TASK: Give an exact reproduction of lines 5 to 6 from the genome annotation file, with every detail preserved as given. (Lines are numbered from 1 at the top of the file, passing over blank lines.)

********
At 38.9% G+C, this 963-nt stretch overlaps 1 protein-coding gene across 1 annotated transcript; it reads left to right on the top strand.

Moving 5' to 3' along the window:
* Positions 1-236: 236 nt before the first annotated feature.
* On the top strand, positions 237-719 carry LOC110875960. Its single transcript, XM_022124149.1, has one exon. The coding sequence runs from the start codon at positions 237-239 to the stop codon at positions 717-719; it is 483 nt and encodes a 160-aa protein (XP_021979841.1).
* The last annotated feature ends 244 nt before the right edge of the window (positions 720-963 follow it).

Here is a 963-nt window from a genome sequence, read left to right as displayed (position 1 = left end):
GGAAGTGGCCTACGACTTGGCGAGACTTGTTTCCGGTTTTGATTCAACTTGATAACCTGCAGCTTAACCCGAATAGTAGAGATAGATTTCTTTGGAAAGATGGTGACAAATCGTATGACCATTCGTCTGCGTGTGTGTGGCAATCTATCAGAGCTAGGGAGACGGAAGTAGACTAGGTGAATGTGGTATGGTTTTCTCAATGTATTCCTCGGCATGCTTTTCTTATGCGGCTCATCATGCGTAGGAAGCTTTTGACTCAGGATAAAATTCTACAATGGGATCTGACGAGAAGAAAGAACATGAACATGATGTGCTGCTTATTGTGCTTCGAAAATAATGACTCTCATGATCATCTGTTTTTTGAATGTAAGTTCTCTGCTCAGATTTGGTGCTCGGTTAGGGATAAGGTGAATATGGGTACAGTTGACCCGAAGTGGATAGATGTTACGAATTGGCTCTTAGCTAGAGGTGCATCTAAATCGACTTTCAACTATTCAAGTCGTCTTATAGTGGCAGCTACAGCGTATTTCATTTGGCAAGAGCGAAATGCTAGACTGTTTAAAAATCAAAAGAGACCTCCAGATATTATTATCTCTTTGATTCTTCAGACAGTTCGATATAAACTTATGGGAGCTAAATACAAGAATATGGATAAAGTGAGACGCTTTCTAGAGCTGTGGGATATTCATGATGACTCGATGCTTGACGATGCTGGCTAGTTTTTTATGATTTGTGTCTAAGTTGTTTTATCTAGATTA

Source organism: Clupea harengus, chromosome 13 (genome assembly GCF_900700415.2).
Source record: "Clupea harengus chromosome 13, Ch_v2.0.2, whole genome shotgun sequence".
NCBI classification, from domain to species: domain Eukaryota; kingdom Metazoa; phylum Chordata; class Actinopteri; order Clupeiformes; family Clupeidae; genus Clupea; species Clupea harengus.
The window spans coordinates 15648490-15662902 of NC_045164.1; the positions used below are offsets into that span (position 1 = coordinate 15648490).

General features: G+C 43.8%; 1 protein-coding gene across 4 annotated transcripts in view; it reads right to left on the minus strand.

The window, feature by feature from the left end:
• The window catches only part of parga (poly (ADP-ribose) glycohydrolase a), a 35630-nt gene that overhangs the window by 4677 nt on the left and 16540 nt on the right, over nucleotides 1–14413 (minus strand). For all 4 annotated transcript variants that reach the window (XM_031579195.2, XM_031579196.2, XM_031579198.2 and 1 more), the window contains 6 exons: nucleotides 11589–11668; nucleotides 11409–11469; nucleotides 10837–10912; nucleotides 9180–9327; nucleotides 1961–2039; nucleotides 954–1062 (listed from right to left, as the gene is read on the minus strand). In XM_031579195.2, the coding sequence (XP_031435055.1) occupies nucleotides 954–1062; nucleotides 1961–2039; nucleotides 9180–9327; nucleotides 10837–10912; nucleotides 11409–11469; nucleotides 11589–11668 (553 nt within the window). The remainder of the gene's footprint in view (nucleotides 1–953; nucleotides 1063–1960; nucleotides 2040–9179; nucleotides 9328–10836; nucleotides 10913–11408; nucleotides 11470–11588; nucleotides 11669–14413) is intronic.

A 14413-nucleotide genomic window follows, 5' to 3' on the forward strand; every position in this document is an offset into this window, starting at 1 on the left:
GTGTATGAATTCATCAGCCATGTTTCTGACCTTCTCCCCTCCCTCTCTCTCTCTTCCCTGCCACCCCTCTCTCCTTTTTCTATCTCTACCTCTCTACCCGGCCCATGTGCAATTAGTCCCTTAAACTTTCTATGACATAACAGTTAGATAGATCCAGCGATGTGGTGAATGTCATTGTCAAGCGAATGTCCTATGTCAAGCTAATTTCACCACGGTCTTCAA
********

* The last annotated feature ends 244 nt before the right edge of the window (positions 720-963 follow it).

Here is a 963-nt window from a genome sequence, read left to right as displayed (position 1 = left end):